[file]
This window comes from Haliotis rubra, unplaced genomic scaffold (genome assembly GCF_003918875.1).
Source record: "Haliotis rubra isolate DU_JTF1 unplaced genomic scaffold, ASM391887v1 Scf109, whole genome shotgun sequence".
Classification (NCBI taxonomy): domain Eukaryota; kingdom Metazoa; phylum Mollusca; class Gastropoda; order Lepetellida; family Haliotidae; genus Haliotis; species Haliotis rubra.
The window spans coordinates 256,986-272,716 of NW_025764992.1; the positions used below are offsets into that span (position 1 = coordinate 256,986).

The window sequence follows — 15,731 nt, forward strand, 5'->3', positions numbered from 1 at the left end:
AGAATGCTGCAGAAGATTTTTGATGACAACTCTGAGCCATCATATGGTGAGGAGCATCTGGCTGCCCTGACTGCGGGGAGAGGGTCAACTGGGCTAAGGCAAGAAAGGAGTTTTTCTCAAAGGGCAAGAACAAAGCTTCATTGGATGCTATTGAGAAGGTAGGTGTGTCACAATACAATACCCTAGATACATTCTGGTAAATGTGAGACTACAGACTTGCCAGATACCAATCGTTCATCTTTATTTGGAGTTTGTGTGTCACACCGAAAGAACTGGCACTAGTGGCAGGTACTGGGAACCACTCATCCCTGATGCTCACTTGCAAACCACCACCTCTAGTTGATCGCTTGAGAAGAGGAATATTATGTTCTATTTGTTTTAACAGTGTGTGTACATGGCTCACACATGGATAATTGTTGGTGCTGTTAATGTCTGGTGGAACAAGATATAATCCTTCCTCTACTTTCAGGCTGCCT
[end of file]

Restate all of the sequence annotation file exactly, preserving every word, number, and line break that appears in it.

This window comes from Haliotis rubra, unplaced genomic scaffold (genome assembly GCF_003918875.1).
Source record: "Haliotis rubra isolate DU_JTF1 unplaced genomic scaffold, ASM391887v1 Scf109, whole genome shotgun sequence".
Classification (NCBI taxonomy): domain Eukaryota; kingdom Metazoa; phylum Mollusca; class Gastropoda; order Lepetellida; family Haliotidae; genus Haliotis; species Haliotis rubra.
The window spans coordinates 256,986-272,716 of NW_025764992.1; the positions used below are offsets into that span (position 1 = coordinate 256,986).

The window sequence follows — 15,731 nt, forward strand, 5'->3', positions numbered from 1 at the left end:
AGAATGCTGCAGAAGATTTTTGATGACAACTCTGAGCCATCATATGGTGAGGAGCATCTGGCTGCCCTGACTGCGGGGAGAGGGTCAACTGGGCTAAGGCAAGAAAGGAGTTTTTCTCAAAGGGCAAGAACAAAGCTTCATTGGATGCTATTGAGAAGGTAGGTGTGTCACAATACAATACCCTAGATACATTCTGGTAAATGTGAGACTACAGACTTGCCAGATACCAATCGTTCATCTTTATTTGGAGTTTGTGTGTCACACCGAAAGAACTGGCACTAGTGGCAGGTACTGGGAACCACTCATCCCTGATGCTCACTTGCAAACCACCACCTCTAGTTGATCGCTTGAGAAGAGGAATATTATGTTCTATTTGTTTTAACAGTGTGTGTACATGGCTCACACATGGATAATTGTTGGTGCTGTTAATGTCTGGTGGAACAAGATATAATCCTTCCTCTACTTTCAGGCTGCCT